By Randy Alcorn, president Eternal Perspective Ministries
Editor’s note: With the author’s permission, AFA Journal condensed Randy Alcorn’s column which was posted on www.epm.org/blog July 15, 2011.
November 2011 – I’m writing this while returning from the International Christian Retail Show, the annual Christian book convention. I’m sitting in the Atlanta airport, reflecting on some of my conversations the past four days. I did many interviews about recent and forthcoming books, and talked with lots of evangelical booksellers, publishers and authors.
As usual, many of the conversations were very encouraging. And, also as usual, some of the conversations left me with a heavy heart.
One bestselling, high-impact evangelical author, who I know and like, asked me what I thought of Rob Bell’s book Love Wins. This person loved it and said it reflected and reinforced his own viewpoint. He passionately made the case to me that we really have no way of knowing whether Muslims or Buddhists or Hindus will go to heaven when they die (not former adherents to those religions, but current ones, those who have never responded to Christ).
I hear this more and more, not only among theological liberals, but also among evangelical Christians. I saw it at ICRS in Atlanta, in books prominently displayed in the booths of some evangelical publishers. I’ve heard it at “evangelical” colleges. I’ve seen it at “evangelical” ministries who, in their attempts to be more broad and inclusive, seldom share the gospel of Christ with anyone.
I didn’t grow up in an evangelical church. I grew up in a non-Christian home and came to Christ as a teenager. I’ve seen very different kinds of evangelical churches, and I have a broad appreciation of many of these differences. But now, at an ever-accelerating pace, the word “evangelical” and even the term “Bible-believing” seem to be losing their historic meaning.
Is the extent of the need to hear the Gospel and respond to it in Christ-centered repentance really so unclear in Scripture? Are matters of salvation, judgment and eternal destiny really gray areas or secondary issues subject to in-house evangelical disputes?
Or is the Bible emphatically clear on the point that any person without Christ, whether Muslim or atheist or Baptist, will go to hell, not heaven? Here are just two passages. Please consider them carefully:
“Jesus said to him, ‘I am the way, and the truth, and the life. No one comes to the Father except through me’’ (John 14:6).
“And there is salvation in no one else, for there is no other name [but that of Jesus Christ] under heaven given among men by which we must be saved” (Acts 4:12).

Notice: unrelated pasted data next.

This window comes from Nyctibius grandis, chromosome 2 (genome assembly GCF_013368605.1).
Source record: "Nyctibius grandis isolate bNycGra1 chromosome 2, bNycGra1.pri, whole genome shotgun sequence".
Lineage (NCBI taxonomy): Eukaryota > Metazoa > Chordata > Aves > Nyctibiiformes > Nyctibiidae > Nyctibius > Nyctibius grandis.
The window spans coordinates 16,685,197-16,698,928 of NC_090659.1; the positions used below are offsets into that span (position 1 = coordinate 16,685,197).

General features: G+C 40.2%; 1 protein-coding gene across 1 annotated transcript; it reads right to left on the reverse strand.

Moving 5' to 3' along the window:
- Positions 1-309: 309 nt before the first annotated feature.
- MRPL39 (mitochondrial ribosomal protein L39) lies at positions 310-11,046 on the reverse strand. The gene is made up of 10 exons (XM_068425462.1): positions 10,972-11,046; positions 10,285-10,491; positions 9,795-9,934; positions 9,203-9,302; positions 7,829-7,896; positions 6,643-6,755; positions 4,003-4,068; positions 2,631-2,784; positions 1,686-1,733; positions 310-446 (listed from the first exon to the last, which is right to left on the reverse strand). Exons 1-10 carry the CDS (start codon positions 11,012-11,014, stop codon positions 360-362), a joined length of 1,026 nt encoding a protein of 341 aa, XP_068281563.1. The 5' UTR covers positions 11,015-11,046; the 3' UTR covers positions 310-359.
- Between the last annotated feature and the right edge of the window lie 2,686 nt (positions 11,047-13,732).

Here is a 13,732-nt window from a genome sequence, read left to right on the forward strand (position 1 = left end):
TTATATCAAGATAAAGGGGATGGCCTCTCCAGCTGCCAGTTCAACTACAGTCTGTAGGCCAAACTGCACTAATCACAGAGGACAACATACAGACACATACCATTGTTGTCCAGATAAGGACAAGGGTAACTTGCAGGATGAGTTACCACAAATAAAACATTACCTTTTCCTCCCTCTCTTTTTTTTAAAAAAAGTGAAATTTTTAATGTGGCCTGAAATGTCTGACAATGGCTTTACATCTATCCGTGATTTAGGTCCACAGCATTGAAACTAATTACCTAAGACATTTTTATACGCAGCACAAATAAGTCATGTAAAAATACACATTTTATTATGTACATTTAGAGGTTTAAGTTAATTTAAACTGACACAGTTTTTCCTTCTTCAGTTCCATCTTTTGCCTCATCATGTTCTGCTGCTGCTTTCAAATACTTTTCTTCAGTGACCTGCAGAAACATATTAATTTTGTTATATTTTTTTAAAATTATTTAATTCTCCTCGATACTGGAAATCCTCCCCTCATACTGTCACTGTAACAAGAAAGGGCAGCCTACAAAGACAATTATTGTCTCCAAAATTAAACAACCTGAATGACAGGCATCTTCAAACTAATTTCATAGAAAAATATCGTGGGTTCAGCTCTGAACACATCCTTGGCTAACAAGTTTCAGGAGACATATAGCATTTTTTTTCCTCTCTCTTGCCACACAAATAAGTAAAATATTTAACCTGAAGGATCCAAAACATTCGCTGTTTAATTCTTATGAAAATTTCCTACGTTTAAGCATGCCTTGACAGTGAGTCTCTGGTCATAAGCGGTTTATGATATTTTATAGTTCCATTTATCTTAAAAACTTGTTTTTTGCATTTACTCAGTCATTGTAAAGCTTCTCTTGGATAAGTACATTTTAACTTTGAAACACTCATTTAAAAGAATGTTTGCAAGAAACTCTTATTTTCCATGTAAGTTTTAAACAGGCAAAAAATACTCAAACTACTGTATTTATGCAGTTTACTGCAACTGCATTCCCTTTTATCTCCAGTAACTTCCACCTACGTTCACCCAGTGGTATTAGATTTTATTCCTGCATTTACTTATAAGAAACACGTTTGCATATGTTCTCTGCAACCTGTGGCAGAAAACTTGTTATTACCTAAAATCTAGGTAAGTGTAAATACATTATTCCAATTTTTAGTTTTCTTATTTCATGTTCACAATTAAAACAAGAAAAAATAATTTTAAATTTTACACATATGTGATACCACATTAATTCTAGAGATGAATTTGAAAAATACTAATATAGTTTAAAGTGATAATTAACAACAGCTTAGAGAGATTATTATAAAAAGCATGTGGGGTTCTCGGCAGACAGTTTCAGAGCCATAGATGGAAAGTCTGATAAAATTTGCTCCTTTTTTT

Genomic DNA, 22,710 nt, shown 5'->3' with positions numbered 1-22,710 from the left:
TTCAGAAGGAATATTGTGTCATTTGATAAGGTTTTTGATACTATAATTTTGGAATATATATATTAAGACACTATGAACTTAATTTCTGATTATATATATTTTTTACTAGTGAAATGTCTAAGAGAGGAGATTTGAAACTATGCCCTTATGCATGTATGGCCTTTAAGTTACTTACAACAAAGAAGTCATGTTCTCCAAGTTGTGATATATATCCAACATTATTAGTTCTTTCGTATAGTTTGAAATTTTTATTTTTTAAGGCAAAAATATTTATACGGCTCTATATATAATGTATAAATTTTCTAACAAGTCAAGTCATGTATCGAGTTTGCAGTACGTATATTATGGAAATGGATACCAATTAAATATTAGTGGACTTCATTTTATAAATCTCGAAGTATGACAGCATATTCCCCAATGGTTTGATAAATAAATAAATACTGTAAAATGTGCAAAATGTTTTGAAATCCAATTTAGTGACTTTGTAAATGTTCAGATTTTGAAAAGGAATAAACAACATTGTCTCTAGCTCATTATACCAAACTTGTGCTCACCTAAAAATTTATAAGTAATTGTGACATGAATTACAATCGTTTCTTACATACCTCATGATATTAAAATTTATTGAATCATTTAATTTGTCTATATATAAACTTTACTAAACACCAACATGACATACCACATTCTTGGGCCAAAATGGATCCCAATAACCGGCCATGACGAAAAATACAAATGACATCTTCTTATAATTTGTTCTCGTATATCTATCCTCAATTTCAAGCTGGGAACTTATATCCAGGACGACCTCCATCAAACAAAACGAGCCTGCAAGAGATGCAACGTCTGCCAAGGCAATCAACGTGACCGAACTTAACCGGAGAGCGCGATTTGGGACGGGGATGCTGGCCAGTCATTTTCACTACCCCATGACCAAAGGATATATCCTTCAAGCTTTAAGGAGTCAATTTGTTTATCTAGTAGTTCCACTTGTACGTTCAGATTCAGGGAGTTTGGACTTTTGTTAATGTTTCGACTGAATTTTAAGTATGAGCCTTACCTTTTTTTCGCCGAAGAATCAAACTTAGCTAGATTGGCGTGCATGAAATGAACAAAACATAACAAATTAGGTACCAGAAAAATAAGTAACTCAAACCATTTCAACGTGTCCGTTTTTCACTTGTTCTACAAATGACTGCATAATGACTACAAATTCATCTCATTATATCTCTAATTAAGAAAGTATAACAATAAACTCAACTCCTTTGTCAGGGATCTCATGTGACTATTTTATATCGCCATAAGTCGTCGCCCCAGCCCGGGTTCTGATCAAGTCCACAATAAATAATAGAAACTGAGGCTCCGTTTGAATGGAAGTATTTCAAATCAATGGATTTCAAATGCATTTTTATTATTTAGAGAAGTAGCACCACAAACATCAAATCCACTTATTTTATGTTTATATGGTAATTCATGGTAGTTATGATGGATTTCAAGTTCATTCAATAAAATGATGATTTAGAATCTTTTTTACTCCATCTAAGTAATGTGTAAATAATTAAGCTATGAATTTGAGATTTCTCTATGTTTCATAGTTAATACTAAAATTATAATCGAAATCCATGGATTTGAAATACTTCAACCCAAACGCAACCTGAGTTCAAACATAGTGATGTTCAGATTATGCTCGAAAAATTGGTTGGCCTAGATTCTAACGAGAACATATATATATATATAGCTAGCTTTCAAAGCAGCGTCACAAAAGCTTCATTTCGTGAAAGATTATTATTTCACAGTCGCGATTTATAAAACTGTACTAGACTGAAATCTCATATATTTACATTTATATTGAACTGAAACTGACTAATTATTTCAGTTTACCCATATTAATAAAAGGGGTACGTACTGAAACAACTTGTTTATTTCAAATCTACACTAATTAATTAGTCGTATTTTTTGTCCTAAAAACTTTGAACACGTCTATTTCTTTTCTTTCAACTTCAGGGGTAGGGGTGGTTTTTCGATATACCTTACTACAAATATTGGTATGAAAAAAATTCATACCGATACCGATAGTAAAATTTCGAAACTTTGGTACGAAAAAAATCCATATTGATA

So why all this new uncertainty among evangelicals about salvation and hell and who will go to heaven? There are more and more every year who think, “There’s no way to know the truth, so let’s not be dogmatic.” They say this about things that God has actually revealed in His Word, which people have given their lives for to get into our language so we could know what God has said to us. I feel like right now among evangelicals – including authors, musicians, speakers and pastors – there’s a runaway train of unbiblical and unclear thinking.
We are improvising theology on the fly with little regard for the Scriptures or the historic orthodox Christian faith. We act as if the Christian faith began with us, and we are perfectly free to modify it in light of the latest cultural winds. To put it bluntly, there is not only more and more false doctrine in churches, there is also more and more of it coming from evangelical pastors, authors, publishers and colleges.
If one can be an evangelical Christian, and especially an evangelical pastor or leader, and not believe that an able-minded adult (whether raised Baptist, Lutheran, Muslim, Hindu, agnostic or atheist) must repent of sin and place his faith in Christ in this life in order to go to heaven, then … what is left that an evangelical must believe to still be an evangelical?
There are many former evangelicals that do not want to be called theological liberals. I understand this. But regardless of what term they find to describe themselves, wouldn’t it be more clear and honest not to use the term “evangelical”? When publishing books that deny the Scriptures and deny salvation in Christ alone, wouldn’t it be better to no longer call themselves evangelical publishers?
When 50% or more of their professors do not believe what the Bible teaches, wouldn’t it be more honest (though financially costly) for colleges no longer to call themselves “evangelical” and no longer to put in catalogues doctrinal statements that many of their faculty members do not believe?
By being inclusive of nearly everything, doesn’t the term “evangelical” really end up meaning